Committee of Santa Fe

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According to Group Watch (1991), "In l988, the Committee of Santa Fe released a new document, Santa Fe II, with recommendations for the next administration. Although it is somewhat less ideological and more pragmatic than the original 'Santa Fe Document,' this second publication is unlikely to have the impact of the first simply due to the changing political tenor of the country and the absence from the White House of a truly ideological president" (i.e. Ronald Reagan).[1]

Members of the Committee of Sante Fe, which was affiliated with the Council for Inter-American Security (CIS), included:[2]

Again, according to research by Group Watch, "In l980, CIS produced the influential report A New Inter-American Policy for the Eighties, known popularly as the Santa Fe Document. This document became a central building block in the construction of Ronald Reagan's foreign policy in Central America during his first term. The document argued that the U. S. was 'engaged in World War III,' and proposed that 'in war there is no substitute for victory.' Describing Central America as 'the soft underbelly of the United States,' the report called for the restoration of the Monroe Doctrine as the underpinning of U.S. foreign policy in the region.

"Its recommendations included increased military ties with 'friendly' Central American governments, the provision of military training and assistance programs, and both technical and psychological assistance programs to help those countries fight terrorism. It suggested an 'economic and ideological campaign' to deal with such issues as energy, Latin American debt, industrial and agricultural development, and education to 'win the minds of mankind.' To undermine the communist goverment of Cuba, it recommended the establishment of Radio Marti and the Caribbean Basin Initiative. It urged the U.S. to revitalize the Rio Treaty and the Organization of American States but simultaneously called for the United States to 'assume the role of the unquestionably cohesive force in building a Western Hemispheric community.'

"'The "Santa Fe Document' criticized isolationism, containment, and detente as ineffective responses to the Soviet threat in the Americas. Instead, the U.S. was exhorted to take an activist stance in the region as well as in the world, mindful that "the very survival of this republic is at stake.'

"A subsequent document, published in late l988, Santa Fe II offered the CIS policy recommendations on Latin America for the l990s. While lacking much of the hyperbole of the original 'Santa Fe Document,' this second report argued that 'the Americas are still under attack,' and listed communist subversion, along with terrorism and the drug trade, as manifestations of that attack. An underlying assumption of the document was the assertion that communist organizations were connected to and allies of the terrorist and narcotics networks which formed the other two components of the 'attack' on the Western hemisphere. The report criticized a 'continuation of the attitude of strategic indifference' on the part of the United States toward Latin America and a failure to establish a bipartisan consensus on a long-term, pro-active (as opposed to reactive) set of policies toward the region. Noting the economic stagnation characteristic of the region, CIS called for U.S. policies which support the formation of national capital markets, deregulation, and privatization in order to stimulate Latin American economies.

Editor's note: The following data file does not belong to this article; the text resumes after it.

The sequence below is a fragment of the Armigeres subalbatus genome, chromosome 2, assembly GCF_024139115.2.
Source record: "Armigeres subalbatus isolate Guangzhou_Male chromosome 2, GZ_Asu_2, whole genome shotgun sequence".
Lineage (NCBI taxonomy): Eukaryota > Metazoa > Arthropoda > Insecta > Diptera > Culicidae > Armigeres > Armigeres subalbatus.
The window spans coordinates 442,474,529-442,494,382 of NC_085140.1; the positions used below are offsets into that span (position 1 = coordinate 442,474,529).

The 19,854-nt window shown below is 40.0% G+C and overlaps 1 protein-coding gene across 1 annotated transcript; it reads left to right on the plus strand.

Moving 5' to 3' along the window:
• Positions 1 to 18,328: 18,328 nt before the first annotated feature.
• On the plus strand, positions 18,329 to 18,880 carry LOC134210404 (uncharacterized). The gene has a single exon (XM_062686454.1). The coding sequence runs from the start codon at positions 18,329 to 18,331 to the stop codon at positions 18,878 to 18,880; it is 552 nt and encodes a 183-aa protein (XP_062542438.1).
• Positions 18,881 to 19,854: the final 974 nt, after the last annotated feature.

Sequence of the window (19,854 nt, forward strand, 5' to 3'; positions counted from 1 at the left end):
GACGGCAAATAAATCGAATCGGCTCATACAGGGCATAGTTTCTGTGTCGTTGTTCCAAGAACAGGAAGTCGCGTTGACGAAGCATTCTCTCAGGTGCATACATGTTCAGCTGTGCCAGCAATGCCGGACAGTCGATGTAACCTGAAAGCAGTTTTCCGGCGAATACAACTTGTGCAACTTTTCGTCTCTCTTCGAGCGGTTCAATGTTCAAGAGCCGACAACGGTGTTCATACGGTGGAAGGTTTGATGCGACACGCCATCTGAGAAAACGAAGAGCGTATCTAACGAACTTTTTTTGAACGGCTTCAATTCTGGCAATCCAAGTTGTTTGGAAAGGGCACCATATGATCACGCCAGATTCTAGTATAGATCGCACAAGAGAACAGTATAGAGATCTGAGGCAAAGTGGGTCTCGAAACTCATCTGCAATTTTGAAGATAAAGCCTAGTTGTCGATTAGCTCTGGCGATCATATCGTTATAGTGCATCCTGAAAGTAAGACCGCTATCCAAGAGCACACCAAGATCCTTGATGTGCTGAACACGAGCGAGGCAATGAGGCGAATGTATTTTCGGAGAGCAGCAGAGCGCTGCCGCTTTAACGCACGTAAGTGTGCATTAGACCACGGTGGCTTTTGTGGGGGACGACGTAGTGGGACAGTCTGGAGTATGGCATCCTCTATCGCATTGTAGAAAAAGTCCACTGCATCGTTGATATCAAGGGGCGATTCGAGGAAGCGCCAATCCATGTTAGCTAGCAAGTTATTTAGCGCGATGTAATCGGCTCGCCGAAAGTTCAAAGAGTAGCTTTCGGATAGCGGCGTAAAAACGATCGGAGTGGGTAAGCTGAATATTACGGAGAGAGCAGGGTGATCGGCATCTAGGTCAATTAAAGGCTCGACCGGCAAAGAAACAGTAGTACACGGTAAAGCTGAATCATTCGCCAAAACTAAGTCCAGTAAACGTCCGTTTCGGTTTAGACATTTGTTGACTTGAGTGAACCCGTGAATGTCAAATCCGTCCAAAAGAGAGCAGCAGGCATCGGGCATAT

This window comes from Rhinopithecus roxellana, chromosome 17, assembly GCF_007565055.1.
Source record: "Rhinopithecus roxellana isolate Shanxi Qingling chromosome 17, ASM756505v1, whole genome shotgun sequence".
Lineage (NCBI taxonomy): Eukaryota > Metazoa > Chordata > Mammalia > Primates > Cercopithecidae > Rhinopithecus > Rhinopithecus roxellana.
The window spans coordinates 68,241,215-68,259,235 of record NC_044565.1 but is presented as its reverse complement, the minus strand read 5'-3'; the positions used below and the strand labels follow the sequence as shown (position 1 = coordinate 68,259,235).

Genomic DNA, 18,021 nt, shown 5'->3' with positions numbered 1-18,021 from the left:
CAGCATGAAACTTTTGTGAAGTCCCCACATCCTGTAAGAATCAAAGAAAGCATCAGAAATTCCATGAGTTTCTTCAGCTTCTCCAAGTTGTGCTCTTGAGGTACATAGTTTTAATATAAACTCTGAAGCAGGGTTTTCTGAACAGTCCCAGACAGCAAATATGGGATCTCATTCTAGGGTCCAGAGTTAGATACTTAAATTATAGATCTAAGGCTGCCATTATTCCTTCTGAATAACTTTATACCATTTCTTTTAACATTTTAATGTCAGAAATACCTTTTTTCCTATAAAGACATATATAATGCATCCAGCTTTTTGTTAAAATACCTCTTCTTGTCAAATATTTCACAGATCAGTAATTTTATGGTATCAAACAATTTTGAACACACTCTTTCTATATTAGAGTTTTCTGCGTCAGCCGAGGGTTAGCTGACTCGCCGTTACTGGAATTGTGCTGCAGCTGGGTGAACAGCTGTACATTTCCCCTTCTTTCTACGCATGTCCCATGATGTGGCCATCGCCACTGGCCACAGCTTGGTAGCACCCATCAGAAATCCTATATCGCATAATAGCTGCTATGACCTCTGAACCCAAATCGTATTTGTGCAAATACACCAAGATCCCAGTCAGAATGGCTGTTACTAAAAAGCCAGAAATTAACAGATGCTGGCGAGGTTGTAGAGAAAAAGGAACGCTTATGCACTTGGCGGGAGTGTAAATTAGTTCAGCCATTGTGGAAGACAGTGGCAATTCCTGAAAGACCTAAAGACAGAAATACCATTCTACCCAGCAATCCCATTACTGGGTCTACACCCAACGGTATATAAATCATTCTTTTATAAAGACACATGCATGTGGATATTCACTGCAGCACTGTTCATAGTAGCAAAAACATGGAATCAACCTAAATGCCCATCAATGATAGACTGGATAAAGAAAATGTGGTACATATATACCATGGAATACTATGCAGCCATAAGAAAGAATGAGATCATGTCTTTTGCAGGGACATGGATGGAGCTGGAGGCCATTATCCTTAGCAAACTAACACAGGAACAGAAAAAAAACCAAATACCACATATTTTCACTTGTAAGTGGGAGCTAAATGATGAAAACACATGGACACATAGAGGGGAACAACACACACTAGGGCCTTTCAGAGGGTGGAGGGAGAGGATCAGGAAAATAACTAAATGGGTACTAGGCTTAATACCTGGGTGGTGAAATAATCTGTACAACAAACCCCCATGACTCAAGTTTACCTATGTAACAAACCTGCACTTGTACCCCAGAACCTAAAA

"It also noted that the present Latin American debt burden 'has to be lessened because it can never be repaid at current terms,' although it suggested market-oriented approaches to resolving that dilemma. The document asserted that liberation theology and intellectual leftist social criticisms are based on a Gramscian attempt to establish Marxist cultural hegemony. In response, Santa Fe II proposed that the United States must set up institutions and programs which 'support democracy among the permanent bureaucracy including the military and the political culture,' as well as among labor unions, business groups, trade associations, and educational organizations. It also urged the U.S. to recognize the 'need' of newly democratic governments or governments in transition to democracy to 'restrain anti-democratic parties.' Among its other suggestions were bolstering the International Military Education and Training (IMET) program, strengthening the budget of the U.S. Information Agency and the Office of Public Diplomacy, revitalizing and expanding the Caribbean Basin Initiative, setting agricultural policies based on comparative advantage, eliminating U.S. and Latin American trade protectionism, protecting and restoring tropical rain forests, implementing structural changes in the U.S. defense establishment to accommodate the requirements of low intensity conflict (LIC) strategy, renovating the Organization of American States, expanding military assistance to Latin America, utilizing a 'sophisticated' version of LIC to support the 'democratization' of Nicaragua, and educating the American media and public about the nature of communist subversion in the hemisphere. In a section on Coming Regime Crises in Latin America and U.S. Responsibilities, the document's authors highlighted Mexico, Colombia, Brazil, Cuba, and Panama. In each, they suggested ways in which the United States might influence the changes likely in those political systems over the next decade."